(Bob Miller)

© 1930, 1931 Mills Music Inc.; renewed 1958, 1960 MCA Music, Inc.

Any copyrighted items are posted here for "nonprofit educational purposes" (one of the criteria of "fair use", Copyright Act of 1976, 17 U.S.C. § 107).
Original content (c) Manfred Helfert 1996 & 2010.

Mentioned by Bob Dylan™ in For Dave Glover, Newport Folk Festival program, 1963;
no recording circulating. Possibly, like Kelly Harrell's "My Name Is John Johannah," which is also mentioned, part of Dylan™'s early repertoire.
Original recording: Bob Miller and Barney Burnette, Marc 21, 1930 (Gennett 7220).

Also recorded by Woody Guthrie, Apr 19, 1944, reissued on "Muleskinner Blues, The Asch Recordings, Vol. 2".

Bob Miller, one of country music's most prolific and imaginative songwriters, discovered a mother lode in 1930 when he wrote this song. Its instant and overwhelming success inspired a long chain of related answer songs which formed a veritable saga. These included, among others, "The Answer To Twenty-One Years, " "New Answer To Twenty-One Years, " "Woman's Answer To Twenty-One Years, " "After Twenty-One Years, " "The End Of Twenty-One Years, " "Last Of The Twenty-One Year Prisoner, " and, finally, "The Twenty-One Year Prisoner Is Dead. " Many of these were successful, and all enjoyed the same tune.

Dorothy Horstman, Sing Your Heart Out, Country Boy, New York, 1976, p. 302

ORIGINAL LYRICS as reprinted in Dorothy Horstman, Sing Your Heart Out, Country Boy, New York, 1976,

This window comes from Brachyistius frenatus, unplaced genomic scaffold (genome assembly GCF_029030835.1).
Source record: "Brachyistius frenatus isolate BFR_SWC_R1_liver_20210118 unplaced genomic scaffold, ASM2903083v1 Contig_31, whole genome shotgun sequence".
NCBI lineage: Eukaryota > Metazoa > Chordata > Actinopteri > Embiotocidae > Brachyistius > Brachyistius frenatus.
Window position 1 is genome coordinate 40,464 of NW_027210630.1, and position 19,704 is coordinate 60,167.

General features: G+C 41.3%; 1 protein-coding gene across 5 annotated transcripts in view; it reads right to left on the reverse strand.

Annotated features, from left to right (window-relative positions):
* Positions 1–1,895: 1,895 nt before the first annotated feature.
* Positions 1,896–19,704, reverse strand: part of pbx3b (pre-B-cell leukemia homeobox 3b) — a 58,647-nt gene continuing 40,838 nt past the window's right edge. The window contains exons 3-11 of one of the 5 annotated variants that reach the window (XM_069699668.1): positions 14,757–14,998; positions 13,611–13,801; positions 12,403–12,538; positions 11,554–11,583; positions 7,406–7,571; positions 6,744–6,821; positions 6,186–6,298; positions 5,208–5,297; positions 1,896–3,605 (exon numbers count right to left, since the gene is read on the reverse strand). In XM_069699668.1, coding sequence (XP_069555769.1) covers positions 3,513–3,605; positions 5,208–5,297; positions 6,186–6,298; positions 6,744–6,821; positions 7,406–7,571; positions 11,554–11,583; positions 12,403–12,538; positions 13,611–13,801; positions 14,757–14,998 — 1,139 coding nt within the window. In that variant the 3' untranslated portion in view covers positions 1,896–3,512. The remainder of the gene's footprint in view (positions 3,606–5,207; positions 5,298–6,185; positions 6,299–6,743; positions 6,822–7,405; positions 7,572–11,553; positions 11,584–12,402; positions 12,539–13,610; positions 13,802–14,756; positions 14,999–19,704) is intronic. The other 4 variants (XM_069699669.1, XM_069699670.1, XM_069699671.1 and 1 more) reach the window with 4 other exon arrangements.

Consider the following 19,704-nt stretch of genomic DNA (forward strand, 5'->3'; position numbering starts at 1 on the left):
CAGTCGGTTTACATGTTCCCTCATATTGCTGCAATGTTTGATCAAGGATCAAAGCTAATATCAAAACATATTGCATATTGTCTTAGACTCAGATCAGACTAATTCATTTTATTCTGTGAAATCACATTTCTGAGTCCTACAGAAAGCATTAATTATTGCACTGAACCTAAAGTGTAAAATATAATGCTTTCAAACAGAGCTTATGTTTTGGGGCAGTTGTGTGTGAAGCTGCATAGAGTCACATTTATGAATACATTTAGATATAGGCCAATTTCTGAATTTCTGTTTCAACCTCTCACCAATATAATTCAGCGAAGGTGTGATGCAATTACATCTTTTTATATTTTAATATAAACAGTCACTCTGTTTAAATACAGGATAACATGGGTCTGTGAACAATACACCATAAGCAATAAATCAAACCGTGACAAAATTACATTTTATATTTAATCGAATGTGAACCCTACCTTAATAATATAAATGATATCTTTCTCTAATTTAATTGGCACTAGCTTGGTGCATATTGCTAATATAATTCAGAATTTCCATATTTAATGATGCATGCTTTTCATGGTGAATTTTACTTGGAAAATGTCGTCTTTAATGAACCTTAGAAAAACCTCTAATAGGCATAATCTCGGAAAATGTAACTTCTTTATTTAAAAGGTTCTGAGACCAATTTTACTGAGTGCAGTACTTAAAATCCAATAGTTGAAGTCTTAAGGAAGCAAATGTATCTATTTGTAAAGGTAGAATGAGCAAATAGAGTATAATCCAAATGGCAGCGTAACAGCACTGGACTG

p. 303.

The judge said "Stand up, boy, and dry up your tears,
You're sentenced to prison for twenty-one years. "
So kiss me goodbye, love, and say you'll be mine,
For twenty-one years, love, is a mighty long time.

O hear that train blow, love, she'll be here on time
To take me to prison, to serve out my time.
So look down that railroad far as you can see
And keep right on waving your farewell to me.

The steam from the whistle, the smoke from the stack,
I know you'll be true love, until I get back.
So hold up your head, babe, and dry up your eyes,
Best friends must part, so won't you and I.

Go beg the governor, babe, on your sweet soul,
If you can't get a pardon, try and get a parole.
If I had the governor where the governor's got me,
Before sunrise tomorrow, the governor'd be free.

I've counted the days, love, I've counted the nights,
I've counted the minutes, I've counted the lights,
I've counted the footsteps, I've counted the stars,
I've counted a million of these prison bars.

I've counted on you, babe, to give me a break.
I guess you forgot, love, I'm here for your sake.
You know who's guilty, you know it so well,
But I'll rot in prison, before I will tell.

Come all you young fellows with hearts brave and true,
Don't believe any woman you'd meet if you do,
Don't trust any woman, no matter what kind,
For twenty-one years, boys, is a mighty long time.

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